A lot of babies have recently been born at “Globes”. A first child, second child, and so forth. The joy is great, but is unclear whether Nitza, the secretary and primary producer at the newspaper, shares it. Do not misunderstand me; Nitza is like the mother of all of us. When a new baby joins “Globes”, she is the first to send congratulations, but she also has a task - somewhat annoying - which is to collect NIS 10 from everyone willing to help pay for a gift to honor the newborn.
This is how it works: Nitza sends an email via the newspaper distribution list, inviting anyone who wishes to share in the gift for Irit’s new baby boy, Gali’s girl, Gur’s girl, and so one, and to send her NIS 10. Everyone goes to her, gives her NIS 10 (no change for a NIS 100 banknote, please), she opens a plastic bag, puts the money inside (causing the bag to eventually rip), and writes the donor’s name on a list. Lately, Nitza’s cabinet has been full of such plastic bags.
The app of Paybox might help Nitza. Paybox, founded in January 2014 and currently with six employees, has developed an app for social payments; i.e. collecting money from a group of people and making a deal (such as buying a gift) with the money. The company was founded by CEO Tal Grinberg, VP marketing Udi Liberman, VP development Omri Hapner, and COO David Rahamim. The company has raised no capital since it was founded, and was included in the third class of Citi Accelerator Tel Aviv, and the first class of the MassChallenge Accelerator in London.
“Take, for example, a group of women who want to organize a bachelorette party for their friend who about to get married,” says Grinberg. “Dana lives in Eilat, Chen lives in Tel Aviv, Rina lives in Yokne’am, so on. Collecting money from them, say NIS 190 each, is quite problematic. Our app streamlines and simplifies the process, because it makes it possible to open a dynamic bank account for the group. This isn’t a solution that an ordinary commercial bank knows how to offer.”
The app works as follows: the group organizer downloads the app, through social networks, and each member uploads his or her credit card number to make the payment. In other words, it is similar to an ordinary credit card transaction, which means that the monthly statement shows a charge to Paybox. “In this way, each member of the group can track the cash movements in the social account. There is complete transparency, in contrast to the current situation in which it is not really possible to know what is being done with the money,” says Grinberg.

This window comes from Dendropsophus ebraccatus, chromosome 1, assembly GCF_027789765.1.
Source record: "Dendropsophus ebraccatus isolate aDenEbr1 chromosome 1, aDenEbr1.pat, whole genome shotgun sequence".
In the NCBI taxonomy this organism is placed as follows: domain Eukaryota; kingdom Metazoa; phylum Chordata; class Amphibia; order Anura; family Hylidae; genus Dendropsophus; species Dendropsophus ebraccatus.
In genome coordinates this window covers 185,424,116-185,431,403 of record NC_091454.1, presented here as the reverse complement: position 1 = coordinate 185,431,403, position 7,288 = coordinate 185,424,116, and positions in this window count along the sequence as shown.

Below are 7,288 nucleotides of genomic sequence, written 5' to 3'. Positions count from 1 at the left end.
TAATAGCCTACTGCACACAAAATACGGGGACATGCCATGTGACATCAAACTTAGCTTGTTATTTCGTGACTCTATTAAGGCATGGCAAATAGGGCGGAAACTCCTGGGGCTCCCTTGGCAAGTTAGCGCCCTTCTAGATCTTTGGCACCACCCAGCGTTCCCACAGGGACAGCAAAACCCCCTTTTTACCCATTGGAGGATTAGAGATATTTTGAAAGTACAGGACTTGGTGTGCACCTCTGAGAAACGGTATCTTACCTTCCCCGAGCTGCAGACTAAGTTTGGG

If, when the process is over, and it turns out that less money was needed by the group of women - say NIS 170 rather than NIS 190 - the group manager (a person, not the app) credits each member the difference through the credit card company. “The app currently works by debit/credit and/or bank transfer. We cannot yet work with businesses, but that is our goal,” says Grinberg.
He says that, to date, the app is not necessarily used by one-off groups, such as for organizing a bachelorette party. “The main groups using our app are groups for buying gifts, as well as rolling groups such as kindergarten parent committees, apartment bloc committees, and members of shared apartments who jointly manage the utilities (water, electricity, municipal taxes, etc.), and joint trips.”
“At the moment, our business model is to charge 2% per NIS 5 for each incoming transaction. In other words, we collect NIS 2 from a group member who transfers NIS 100,” says Grinberg, adding that 50,000 transactions totaling NIS 2.7 million have been made through the app to date. “The business model will likely change in the future. Currently, the app is only active in Israel, but we will shortly launch it in England.”
Paybox did reinvent the wheel with its app. Two foreign companies are doing something similar: France’s Leetchi, which was recently acquired by a French bank; and Tilt, which operates in the US and Canada.
Published by Globes [online], Israel business news - www.globes-online.com - on November 5, 2015
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